Indiana Jones rope swing physics

In summary, The question revolves around Indiana Jones swinging on a rope, treated as a simple pendulum, with a distance of 31.0 m between the pivot point and his center of mass. After starting from rest at an angle θ = 19.0o, the question asks for the value of θ after 1.27 s. The formula used is x=Acos(wt+fi), where A=19 deg, t=1.27 s and w=sqrt(g/l), with l being 31. There is a discussion about using degrees instead of meters, and using fi=0 for the calculation.
  • #1
zhenyazh
56
0
Hi,
I am preparing for a test and have the following question.
there is the image attached too.

Indiana Jones is swinging from a rope. The distance between the pivot point and his center of mass is 31.0 m. He begins swinging from rest at an angle θ = 19.0o as shown in the figure. Assuming that Indiana and the rope can be treated as a simple pendulum, what is the value of θ after 1.27 s (in degrees)?

so i this is a harmonic motion question. as far as i understand i can use the
formula of location (x=...) but use angles to represent the location and thus get the answer. but somehow i get the wrong answer all the time.
could some one show me how it is done so i can see where i am wrong?

thanks
 

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  • #2
Hi zhenyazh! :wink:
zhenyazh said:
… so i this is a harmonic motion question. as far as i understand i can use the
formula of location (x=...) but use angles to represent the location and thus get the answer. but somehow i get the wrong answer all the time.
could some one show me how it is done so i can see where i am wrong?

thanks

Show us your full calculations, and then we'll see what went wrong, and we'll know how to help! :smile:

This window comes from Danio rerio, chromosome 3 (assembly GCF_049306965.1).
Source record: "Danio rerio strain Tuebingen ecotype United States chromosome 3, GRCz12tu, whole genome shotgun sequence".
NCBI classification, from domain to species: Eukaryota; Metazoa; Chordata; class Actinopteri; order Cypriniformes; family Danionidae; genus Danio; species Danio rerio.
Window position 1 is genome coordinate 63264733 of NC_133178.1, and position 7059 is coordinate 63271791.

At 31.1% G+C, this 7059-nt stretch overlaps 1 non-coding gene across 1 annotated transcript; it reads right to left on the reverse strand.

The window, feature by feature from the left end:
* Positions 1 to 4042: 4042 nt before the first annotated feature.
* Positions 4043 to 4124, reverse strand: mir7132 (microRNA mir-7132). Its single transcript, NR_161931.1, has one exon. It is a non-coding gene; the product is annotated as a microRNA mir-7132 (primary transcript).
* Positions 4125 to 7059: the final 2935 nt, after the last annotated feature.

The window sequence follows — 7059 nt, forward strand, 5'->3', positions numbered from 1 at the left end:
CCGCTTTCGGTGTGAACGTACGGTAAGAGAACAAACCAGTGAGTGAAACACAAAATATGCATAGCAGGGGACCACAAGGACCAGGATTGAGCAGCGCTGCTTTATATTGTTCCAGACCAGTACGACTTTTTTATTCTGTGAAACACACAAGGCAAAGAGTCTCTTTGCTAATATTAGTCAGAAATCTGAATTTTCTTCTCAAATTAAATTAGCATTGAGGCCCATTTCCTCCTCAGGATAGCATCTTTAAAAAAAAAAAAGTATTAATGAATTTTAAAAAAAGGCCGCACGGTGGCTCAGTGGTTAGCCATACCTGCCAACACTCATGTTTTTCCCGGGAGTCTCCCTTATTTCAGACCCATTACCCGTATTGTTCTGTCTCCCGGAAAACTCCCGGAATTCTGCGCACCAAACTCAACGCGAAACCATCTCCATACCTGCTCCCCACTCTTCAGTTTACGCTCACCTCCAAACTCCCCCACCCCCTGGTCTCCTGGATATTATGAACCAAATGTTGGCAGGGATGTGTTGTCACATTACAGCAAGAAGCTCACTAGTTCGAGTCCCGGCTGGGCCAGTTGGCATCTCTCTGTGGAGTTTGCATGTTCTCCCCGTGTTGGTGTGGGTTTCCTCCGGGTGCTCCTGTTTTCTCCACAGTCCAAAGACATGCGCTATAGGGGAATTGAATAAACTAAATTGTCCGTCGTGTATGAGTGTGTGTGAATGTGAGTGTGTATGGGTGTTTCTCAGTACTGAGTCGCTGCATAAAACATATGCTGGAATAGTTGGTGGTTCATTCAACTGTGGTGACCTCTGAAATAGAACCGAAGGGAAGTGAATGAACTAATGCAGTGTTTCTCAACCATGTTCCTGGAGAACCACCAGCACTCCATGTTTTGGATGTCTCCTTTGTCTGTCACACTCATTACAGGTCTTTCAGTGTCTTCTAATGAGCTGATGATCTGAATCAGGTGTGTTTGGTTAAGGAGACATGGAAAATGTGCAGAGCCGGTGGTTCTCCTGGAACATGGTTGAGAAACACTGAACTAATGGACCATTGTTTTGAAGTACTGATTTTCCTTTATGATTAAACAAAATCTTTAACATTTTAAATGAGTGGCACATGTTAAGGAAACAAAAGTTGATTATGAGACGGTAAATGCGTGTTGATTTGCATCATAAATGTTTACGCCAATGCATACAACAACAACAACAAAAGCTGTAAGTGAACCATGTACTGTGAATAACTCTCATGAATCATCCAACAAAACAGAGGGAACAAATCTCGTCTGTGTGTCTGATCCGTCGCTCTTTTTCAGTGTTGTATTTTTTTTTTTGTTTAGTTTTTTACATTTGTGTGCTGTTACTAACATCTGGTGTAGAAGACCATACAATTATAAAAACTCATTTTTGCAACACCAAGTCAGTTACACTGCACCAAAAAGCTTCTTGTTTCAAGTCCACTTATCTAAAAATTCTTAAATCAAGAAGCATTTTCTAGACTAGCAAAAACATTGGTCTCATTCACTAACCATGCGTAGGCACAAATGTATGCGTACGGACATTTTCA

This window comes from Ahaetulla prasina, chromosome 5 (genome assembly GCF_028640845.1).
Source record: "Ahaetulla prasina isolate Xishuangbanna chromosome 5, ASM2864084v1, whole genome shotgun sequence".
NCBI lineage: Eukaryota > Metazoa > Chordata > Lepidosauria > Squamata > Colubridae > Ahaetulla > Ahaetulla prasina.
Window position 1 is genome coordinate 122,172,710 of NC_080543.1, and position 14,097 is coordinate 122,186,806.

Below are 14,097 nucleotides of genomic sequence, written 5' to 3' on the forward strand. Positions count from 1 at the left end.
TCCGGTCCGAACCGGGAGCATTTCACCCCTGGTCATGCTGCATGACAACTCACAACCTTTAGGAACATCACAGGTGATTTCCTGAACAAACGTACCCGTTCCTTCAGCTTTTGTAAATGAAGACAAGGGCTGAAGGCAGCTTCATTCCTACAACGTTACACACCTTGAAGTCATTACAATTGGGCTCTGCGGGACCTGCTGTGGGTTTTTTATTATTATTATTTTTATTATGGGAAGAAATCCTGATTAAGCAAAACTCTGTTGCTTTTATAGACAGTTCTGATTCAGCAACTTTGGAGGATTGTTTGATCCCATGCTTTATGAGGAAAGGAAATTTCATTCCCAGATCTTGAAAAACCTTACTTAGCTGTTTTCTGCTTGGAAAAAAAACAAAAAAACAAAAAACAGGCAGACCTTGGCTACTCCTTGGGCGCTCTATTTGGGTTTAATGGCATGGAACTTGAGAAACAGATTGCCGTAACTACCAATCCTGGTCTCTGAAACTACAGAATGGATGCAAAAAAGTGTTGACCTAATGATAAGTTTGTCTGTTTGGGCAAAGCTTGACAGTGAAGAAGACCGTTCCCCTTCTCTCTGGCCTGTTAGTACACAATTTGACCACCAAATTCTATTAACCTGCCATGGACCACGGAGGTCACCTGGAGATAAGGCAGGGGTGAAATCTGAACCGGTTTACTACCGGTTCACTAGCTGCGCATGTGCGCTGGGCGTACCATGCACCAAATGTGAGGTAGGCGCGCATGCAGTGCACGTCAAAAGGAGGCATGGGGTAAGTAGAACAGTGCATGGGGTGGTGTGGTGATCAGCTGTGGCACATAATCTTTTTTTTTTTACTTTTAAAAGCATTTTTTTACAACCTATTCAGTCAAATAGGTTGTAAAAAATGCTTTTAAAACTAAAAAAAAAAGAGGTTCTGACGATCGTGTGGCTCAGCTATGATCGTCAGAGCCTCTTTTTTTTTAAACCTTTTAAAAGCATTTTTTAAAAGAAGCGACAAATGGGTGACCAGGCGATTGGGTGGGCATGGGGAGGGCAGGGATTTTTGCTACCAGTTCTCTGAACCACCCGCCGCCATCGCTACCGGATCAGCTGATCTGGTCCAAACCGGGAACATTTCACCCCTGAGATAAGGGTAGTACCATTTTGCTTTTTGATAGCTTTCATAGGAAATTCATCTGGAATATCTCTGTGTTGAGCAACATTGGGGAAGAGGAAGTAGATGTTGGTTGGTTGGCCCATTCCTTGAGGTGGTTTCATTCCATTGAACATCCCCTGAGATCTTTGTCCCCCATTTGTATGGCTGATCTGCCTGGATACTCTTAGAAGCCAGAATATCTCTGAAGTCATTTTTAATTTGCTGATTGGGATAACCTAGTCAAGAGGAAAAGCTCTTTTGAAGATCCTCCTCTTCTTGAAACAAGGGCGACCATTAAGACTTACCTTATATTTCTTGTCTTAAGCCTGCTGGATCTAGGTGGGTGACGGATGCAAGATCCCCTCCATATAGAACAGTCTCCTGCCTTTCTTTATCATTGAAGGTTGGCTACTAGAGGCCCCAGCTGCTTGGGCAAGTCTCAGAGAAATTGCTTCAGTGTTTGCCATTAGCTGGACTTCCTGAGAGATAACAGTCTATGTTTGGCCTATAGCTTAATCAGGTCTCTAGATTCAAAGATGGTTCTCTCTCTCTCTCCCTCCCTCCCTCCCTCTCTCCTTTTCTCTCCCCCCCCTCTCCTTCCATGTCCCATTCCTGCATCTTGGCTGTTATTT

• #3
ok.
so indiana starts from the farthest point and i want to work in degrees and not meters t to find position.
so i say x=Acos(wt+fi)
where A=19 deg, t=.127 and w=sqrt(g/l) where l is 31 if i understand the question correctly.
the answer i get is wrong.
 
  • #4
Hi zhenyazh! :smile:

(have an omega: ω and a phi: φ and a square-root: √ :wink:)
zhenyazh said:
ok.
so indiana starts from the farthest point and i want to work in degrees and not meters t to find position.
so i say x=Acos(wt+fi)
where A=19 deg, t=.127 and w=sqrt(g/l) where l is 31 if i understand the question correctly.
the answer i get is wrong.

Isn't t = 1.27 ? And what did you use for φ ?
 
  • #5
about the time yes you are right, it is a type.
about fi, i used zero since i use cos for my calculation and start from the right amplitude
 

Related to Indiana Jones rope swing physics

1. How does Indiana Jones swing on a rope without losing momentum?

According to the laws of physics, momentum is conserved unless an external force acts on an object. In Indiana Jones' case, he maintains his momentum by using the force of his legs and body to push off the swing at the bottom of the arc, just like a pendulum.

2. Can Indiana Jones really swing on a rope like that in real life?

In reality, swinging on a rope like Indiana Jones would require an immense amount of upper body strength and perfect timing. It is possible for highly trained individuals, but it is not a practical or efficient method of transportation.

3. How does the length of the rope affect Indiana Jones' swing?

The length of the rope affects the period and speed of the swing. A longer rope will result in a longer period and slower swing, while a shorter rope will result in a shorter period and faster swing. Indiana Jones would need to adjust his timing and technique accordingly.

4. Can Indiana Jones change the direction of his swing while on the rope?

Yes, Indiana Jones can change the direction of his swing by altering the angle at which he jumps off the rope at the bottom of the arc. By pushing off at an angle, he can change the direction of his momentum and swing in a different direction.

5. How does friction play a role in Indiana Jones' rope swing?

Friction is an important factor in Indiana Jones' rope swing. If there is too much friction, he may not be able to swing as high or as far. However, if there is not enough friction, he may slip off the rope and fall. The material and condition of the rope and the surface he is swinging over can affect the amount of friction present.

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